There are still lots of Calico Pennants emerging every day at Day Brook Pond on the Kennebunk Plains Wildlife Management Area, though they must disperse widely, since I only ever see a few adult males at the pond at any given time. This beautiful specimen landed right at my feet, on a stalk a foot tall, so I only had to bend over a bit for this shot. They really should have named this dragon the Valentines Pennant.
Sony RX10iii at 840mm equivalent field of view (600mm plus in-camera crop to 10mp). 1/640th @ ISO 100 @ f4. Processed in Lightroom.
Deep in the overgrown flower beds at Edgehill House in Sargentville Maine, these giant Poppies burst out on the second day of our visit. Just a single flower first, and then more each day. I think of these a very “old fashioned” flowers…you don’t see them in yards in Maine much these days. They were far into the jungle of Beebalm and thistle so this is a moderate telephoto shot, with lots of Program Shift to increase depth of field enough to catch both the two flowers in the foreground and the single flower in the background in focus.
Sony RX10iii in-camera HDR at 400mm equivalent field of view. Nominal exposure: 1/125th @ ISO 100 @ f13. Processed in Lightroom.
Are you tired of Swallowtails yet? I have never seen as many Eastern Tiger Swallowtails as there were flying on the Blue Hill peninsula on the Maine coast this past weekend. In fact, in four days I saw way more Swallowtails than I have seen in the total of my life up to that point. They were crossing the roads, hovering over fields, among the trees of the forest, on the rocky beaches…everywhere. If you sat still anywhere outside for more than 5 minutes you were almost guaranteed to see one float by. They were particularly fond of a patch of Lupine and Wallflower growing in corner of the yard where my daughter’s wedding was held. I saw as many as a dozen at once working the patch, and there were at least a couple every time I chanced by. Since they were actively feeding among the Wallflower, they were relatively easy to photograph…and I brought back a lot of Swallowtail pics. 🙂
Sony RX10iii at 840mm equivalent (600mm with an in-camera crop to 10mp for the extra reach). 1/800th @ ISO 100 @ f4. Processed in Lightroom.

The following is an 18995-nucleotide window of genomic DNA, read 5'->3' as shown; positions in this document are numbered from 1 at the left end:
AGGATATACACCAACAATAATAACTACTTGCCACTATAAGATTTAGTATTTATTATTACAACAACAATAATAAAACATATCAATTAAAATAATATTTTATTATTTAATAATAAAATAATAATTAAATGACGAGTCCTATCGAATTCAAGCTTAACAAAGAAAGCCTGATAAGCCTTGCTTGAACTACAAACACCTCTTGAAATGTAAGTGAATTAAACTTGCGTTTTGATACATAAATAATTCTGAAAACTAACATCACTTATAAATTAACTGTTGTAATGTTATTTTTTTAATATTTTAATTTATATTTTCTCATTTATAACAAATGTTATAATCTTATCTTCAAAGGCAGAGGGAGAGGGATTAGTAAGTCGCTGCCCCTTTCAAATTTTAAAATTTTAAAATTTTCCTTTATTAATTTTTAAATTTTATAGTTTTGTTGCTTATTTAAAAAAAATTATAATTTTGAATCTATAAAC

On Friday morning before Emily’s wedding I had no assigned duties, so I took Anna’s boyfriend, visiting from New Mexico, looking for Lighthouses and classic Maine seaside village scenes. Sarah came with us because she likes bridges and wanted to go over the Deer Island bridge…a vintage suspension bridge just about two cars wide and with a significant humpback. I had found a light off Little Deer Island on the map of Maine Lighthouses I had consulted on the internet, but had to go by dead-reckoning once on the Island itself in hopes of finding it, and a photo worthy view. We drove out in the general direction of the light as far as we could go…and there it was…sitting on its little island just off-shore. It is the Pumpkin Island Lighthouse, decommissioned long ago, but still maintained by the same organization that maintains most of the Maine Lighthouses…as a historical monument. It is an odd light, far up into Pennobscot Bay, only visible for 3 miles on a good day (or night), and essentially landlocked. Before decommissioning it was judged to useless…and actually slightly dangerous as it often lead ships into a ice bound passage during winter months. But it sure is pretty!
In-camera HDR at 111mm equivalent field of view. Sony RX10iii. Processed in Lightroom.
I shared a front view of Tiger Swallowtails in the Wallflower at the house where Emily got married for the Generous Eye yesterday. This is the back view. 🙂 It is a beautiful butterfly either way you look at it.
Sony RX10iii at 600mm equivalent field of view. 1/250th @ ISO 100 @ f4. Processed in Lightroom.
I had to drive to the bus terminal in Portsmouth on Tuesday to pick up a daughter coming in for her sister’s wedding this weekend, and, since it was a nice day, and since she has not spent much time in Maine over the past few years, we took the scenic route home and stopped at Nubble Light. I had been there just the week before, but not in the afternoon when the light is on the face of the buildings and the gulls are soaring around the island. 🙂
Sony RX10iii. In-camera HDR. Processed in Lightroom.